On the execution of Chan and Sukumaran

Anne Coulthurst writes: Re. “Abbott was always going to struggle to save Chan and Sukumaran” (yesterday). Respect Indonesia’s laws? In Bali in 2002, Jamaah Islamiyah bombed and killed 202 people, including  88 Australians, injuring 129;  bombed the Marriot Hotel in 2003; bombed the Australian Embassy in Jakarta in 2004; a second Bali bomb attack in 2005 killed four Australians; another Marriot Hotel bombing in 2009 simultaneously with the Ritz-Carlton bombing which killed seven people, including three Australians. Around 100 or so extremists, especially those involved in the 2002 horrendous Kuta bombing, have been released.  By 2010, only 13 of the 70 JL convicted terrorists were still in prison.  By May last year, only five remained in jail. Luckily for them, these convicted terrorists and murderers didn’t have drugs on them.

Richard Middleton writes: Perhaps the Federal Police can explain why they decided it was reasonable to give Chan and Sukumaran up to the Indonesians, knowing full well the penalty for smuggling in that country is death.  It is not enough to hide behind officially sanctioned weasel words, that they decided to carry the banned pharmaceuticals. The Federal Police were told who they were (how that poor parent must suffer) and could have kept quiet and tracked them. Had they not been coincidentally caught by the Indonesians (or bailed out of the commercial flight with their goods en-route)  and arrived on Australian soil, arrested them there. There is no excuse for what was done. Those who decided to do this had their fingers on the triggers as surely as the execution squad.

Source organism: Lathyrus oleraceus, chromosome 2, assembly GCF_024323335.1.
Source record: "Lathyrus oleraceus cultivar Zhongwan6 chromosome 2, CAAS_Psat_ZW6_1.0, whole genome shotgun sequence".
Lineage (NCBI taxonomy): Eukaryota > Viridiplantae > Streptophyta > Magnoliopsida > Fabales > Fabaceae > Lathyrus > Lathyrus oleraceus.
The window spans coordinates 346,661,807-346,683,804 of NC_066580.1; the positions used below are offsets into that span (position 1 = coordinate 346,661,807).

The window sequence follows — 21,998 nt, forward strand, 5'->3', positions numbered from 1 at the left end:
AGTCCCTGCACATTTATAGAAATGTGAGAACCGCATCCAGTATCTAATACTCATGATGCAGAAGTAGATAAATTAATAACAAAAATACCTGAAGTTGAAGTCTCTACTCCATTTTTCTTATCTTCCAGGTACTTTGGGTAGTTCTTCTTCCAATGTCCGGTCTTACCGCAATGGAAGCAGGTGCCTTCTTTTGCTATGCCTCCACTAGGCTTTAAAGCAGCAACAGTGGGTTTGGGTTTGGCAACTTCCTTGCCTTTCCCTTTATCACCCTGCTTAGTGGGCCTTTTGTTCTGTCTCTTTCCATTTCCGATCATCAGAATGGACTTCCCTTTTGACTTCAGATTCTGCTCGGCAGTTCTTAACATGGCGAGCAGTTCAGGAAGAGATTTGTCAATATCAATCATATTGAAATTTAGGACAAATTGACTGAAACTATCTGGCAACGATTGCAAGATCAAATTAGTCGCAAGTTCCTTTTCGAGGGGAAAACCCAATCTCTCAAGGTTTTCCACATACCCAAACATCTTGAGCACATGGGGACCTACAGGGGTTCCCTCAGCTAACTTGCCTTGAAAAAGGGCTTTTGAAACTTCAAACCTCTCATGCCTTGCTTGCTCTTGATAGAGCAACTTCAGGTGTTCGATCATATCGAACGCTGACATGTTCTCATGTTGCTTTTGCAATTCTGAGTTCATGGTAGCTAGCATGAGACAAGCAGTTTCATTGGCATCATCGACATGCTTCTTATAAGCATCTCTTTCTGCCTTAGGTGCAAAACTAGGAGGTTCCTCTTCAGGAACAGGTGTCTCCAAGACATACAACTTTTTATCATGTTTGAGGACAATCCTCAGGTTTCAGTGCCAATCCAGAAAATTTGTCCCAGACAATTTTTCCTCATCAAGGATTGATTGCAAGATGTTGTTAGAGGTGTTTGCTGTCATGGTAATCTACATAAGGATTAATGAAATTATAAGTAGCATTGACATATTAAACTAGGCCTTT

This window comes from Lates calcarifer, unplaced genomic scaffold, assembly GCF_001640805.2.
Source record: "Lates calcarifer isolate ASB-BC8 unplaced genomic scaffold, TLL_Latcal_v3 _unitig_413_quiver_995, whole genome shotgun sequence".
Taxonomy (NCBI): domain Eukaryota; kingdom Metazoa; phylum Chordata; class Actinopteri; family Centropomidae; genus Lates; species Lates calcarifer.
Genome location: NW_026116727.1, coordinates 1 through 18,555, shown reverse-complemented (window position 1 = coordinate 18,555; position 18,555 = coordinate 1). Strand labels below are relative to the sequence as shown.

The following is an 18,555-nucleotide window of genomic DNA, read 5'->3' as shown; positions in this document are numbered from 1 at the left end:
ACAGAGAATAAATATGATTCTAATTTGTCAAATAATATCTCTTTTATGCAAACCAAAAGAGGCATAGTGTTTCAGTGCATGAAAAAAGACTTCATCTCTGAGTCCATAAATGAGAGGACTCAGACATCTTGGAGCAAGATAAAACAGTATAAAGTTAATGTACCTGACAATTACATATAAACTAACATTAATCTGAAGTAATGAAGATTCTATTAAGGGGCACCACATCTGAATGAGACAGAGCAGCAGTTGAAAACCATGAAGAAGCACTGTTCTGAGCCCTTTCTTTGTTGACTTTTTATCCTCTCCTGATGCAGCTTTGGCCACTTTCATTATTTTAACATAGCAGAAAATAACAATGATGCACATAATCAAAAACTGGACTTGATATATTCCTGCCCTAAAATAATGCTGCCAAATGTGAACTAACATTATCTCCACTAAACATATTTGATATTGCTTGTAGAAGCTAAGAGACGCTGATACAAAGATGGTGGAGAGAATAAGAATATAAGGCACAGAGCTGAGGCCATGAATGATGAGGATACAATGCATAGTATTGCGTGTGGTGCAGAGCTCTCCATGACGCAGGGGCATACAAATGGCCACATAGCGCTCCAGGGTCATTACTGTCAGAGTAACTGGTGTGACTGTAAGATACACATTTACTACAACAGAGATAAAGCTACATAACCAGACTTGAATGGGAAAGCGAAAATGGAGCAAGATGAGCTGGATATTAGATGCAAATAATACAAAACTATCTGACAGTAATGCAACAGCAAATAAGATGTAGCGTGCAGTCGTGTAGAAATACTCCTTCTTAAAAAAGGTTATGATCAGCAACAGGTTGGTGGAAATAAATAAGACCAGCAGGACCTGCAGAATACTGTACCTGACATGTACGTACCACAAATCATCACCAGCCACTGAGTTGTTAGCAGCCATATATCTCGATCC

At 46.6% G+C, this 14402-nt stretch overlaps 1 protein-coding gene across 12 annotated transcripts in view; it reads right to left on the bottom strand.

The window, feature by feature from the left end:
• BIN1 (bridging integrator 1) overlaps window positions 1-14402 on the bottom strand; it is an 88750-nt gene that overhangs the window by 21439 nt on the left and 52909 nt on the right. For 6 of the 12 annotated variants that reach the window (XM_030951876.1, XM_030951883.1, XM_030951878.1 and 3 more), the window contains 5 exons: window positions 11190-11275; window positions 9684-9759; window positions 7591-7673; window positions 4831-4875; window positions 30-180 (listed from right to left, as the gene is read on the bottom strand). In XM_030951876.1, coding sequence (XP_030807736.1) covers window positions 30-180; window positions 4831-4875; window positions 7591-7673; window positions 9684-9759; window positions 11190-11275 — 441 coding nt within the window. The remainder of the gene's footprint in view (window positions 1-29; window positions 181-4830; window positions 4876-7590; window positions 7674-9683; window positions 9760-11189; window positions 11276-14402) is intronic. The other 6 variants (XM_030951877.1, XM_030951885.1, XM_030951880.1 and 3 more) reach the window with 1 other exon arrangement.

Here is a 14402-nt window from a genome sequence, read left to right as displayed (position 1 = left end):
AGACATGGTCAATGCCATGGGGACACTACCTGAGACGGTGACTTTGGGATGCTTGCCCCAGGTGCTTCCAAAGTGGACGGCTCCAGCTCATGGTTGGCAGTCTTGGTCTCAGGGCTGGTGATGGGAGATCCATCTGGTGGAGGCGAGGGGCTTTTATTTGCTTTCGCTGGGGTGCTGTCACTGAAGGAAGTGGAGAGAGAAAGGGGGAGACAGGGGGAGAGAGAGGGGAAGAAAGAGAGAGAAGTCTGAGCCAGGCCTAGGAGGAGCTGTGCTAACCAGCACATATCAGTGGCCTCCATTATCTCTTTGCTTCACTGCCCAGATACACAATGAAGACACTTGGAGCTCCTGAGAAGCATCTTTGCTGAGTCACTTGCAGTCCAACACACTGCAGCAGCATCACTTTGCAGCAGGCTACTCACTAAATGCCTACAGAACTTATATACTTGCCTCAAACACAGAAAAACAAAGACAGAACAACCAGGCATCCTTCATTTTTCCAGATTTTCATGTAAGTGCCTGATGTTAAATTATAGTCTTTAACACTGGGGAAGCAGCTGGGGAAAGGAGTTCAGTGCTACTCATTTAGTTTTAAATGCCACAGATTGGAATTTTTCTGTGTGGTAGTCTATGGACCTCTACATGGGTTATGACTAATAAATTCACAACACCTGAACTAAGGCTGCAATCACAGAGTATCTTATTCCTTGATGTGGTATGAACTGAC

Dr Peter Henderson writes: Much has been said about the judicial killings yesterday in Indonesia. First, I think it is worth noting that when those responsible for the Bali bombings were executed I cant remember anybody in government opposing them. In fact, Kevin Rudd, despite supposedly being a follower of Dietrich Bonhoeffer, supported their execution. If we are to take a stand the government must oppose the death penalty’, period. Second, there is plenty of evidence to show that the death penalty corrupts the judicial system and destroys the lives of those unfortunate enough to carry out the executions. In the future Australian foreign policy should simply oppose the imposition of the death penalty whenever and wherever it occurs. Put simply the death penalty represents a descent into barbarity, regardless of the crime.

Don’t forget WA 

John Hewett writes:Tears, anger and diplomatic posturing: how the day unfolded for Australia” (yesterday). As a West Australian I was irritated by Sally Whyte’s reference in the first paragraph of the above article to “3.35am Australian time”, which while it may be true of Queensland, New South Wales Victoria and Tasmania, is not true of the other states and territories of Australia. This is an example of a common tendency towards “Eastern states-centrism” that your journal often displays. The only available defence that I can envisage, being that you are not alone among media companies in practising it, is not sufficient.

Peter Fray

Save 50% on a year of Crikey and The Atlantic.

The US election is in a little over a month. It seems that there’s a ridiculous twist in the story, almost every day.

Luckily for new Crikey subscribers, we’ve teamed up with one of America’s best publications, The Atlantic for the election race. Subscribe now to make sense of it all, and you’ll get a year of Crikey (usually $199) and a year’s digital subscription to The Atlantic (usually $70AUD), BOTH for just $129.

Peter Fray
Editor-in-chief of Crikey

JOIN NOW